The weather is warm and the school year is drawing to a close, much to the delight of kids, teachers and many parents. As a parent...
The weather is warm and the school year is drawing to a close, much to the delight of kids, teachers and many parents.
As a parent or grandparent planning the summer, keeping your kids and grandkids healthy and safe will likely be at the top of your list. Taos is surrounded by natural beauty and rich with opportunities for outdoor, cultural and creative experiences this summer.
Planning activities that keep your child engaged is extremely beneficial, says Daniel Michaud, pediatric nurse practitioner with Taos Primary Care. He points out that while summer is a time of fun, it is also what health care providers refer to as "orthopedic season" because it is the time when the most bones are broken.
It is also when kids are most exposed to the dangers of water in swimming pools, lakes and ponds. Supervising kids at home and in organized activities and planning for safe experiences is key to preventing accidents.
"Wear helmets while bicycling, remember the sunscreen and stay well-hydrated are my top three recommendations," says Michaud. "We live at a high elevation and get more sun exposure, so sun protection is especially important, and it helps maintain the health of our skin in the long term. It is also dry, so we all need to remember to stay well-hydrated to avoid passing out."
Michaud is part of a new pediatric practice opening at Taos Primary Care. He hopes to bring his experience working in the emergency room at Children's Hospital in Colorado Springs, Colorado to the new practice in Taos, providing minor urgent care to his patients.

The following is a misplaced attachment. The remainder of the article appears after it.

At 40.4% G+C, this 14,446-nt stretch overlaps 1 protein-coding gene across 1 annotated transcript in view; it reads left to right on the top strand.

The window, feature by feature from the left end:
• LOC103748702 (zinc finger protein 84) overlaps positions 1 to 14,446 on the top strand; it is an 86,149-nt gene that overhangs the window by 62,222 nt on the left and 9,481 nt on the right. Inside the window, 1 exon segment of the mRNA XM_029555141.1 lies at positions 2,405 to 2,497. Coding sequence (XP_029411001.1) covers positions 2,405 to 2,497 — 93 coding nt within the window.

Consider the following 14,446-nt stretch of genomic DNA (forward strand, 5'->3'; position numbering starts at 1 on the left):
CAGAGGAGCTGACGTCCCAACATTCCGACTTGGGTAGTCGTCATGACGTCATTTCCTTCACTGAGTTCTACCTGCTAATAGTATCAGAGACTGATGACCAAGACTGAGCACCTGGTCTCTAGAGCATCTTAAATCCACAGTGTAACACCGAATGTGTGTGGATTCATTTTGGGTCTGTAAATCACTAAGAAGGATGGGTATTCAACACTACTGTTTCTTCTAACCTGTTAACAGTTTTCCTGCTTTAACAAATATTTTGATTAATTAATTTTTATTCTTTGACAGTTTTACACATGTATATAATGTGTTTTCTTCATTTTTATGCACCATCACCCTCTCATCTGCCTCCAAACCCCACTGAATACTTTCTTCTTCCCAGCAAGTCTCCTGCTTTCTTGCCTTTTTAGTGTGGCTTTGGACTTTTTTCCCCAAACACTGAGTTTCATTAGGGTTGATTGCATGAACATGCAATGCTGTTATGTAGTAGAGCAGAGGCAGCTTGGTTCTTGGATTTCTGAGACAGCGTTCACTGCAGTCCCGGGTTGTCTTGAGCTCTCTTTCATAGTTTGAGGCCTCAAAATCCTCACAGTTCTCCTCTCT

"We are aiming for same day appointments and short wait times," he says. "We are opening a brand new practice and welcome everyone."
With new pediatrician, Dr. Veronica Parker, the practice will also offer well-child care checkups. In the coming months, Koryn, the wife of Daniel Michaud, will be joining the practice as a nurse practitioner specializing in adult care, along with nurse practitioner Colleen Unkel, who is currently in the office at 1329 Gusdorf Road.
With all the outdoor opportunities and camps offered in and around Taos, kids and parents have many choices. Each one has its own way of helping kids stay healthy and engaged.
Local nonprofit Twirl will again offer its Inventors Summer Camp. Anais Rumfelt, the marketing and play space manager at Twirl, says "The Inventors Summer Camp stimulates the mind and is an alternative to playing video games. We have two breaks, so kids can get outside and play."
At the camp, kids get to explore and invent. Some of the activities take place outside, such as building and launching rockets. The program is offered in four different sessions beginning June 4.
"The Inventors Summer Camp offers hands-on projects and each day is different. It is not like school because the kids are up exploring and building things. This year the theme is superheroes, so the campers will have the chance to come up with their own superhero and construct costumes along with vehicles and houses. Most of the material will be recycled and upcycled," says Rumfelt. She adds that the camp is in its fourth year, and many campers are returning because they really seem to enjoy the experience.
Twirl offers scholarships for the summer camps, but they are already spoken for this year. Visit the Twirl website at twirltaos.org for more information.
Folk, Farm, and Forest Youth Camp is being offered this summer to give students 12-17 years old the chance to study medicinal plants and learn about permaculture and farming, along with folklore, music and art. Organizer Morgaine Witriol of Native Roots says, "The camp will be a chance for kids to explore land-based spirituality and engage in the great multicultural traditions of the surrounding area."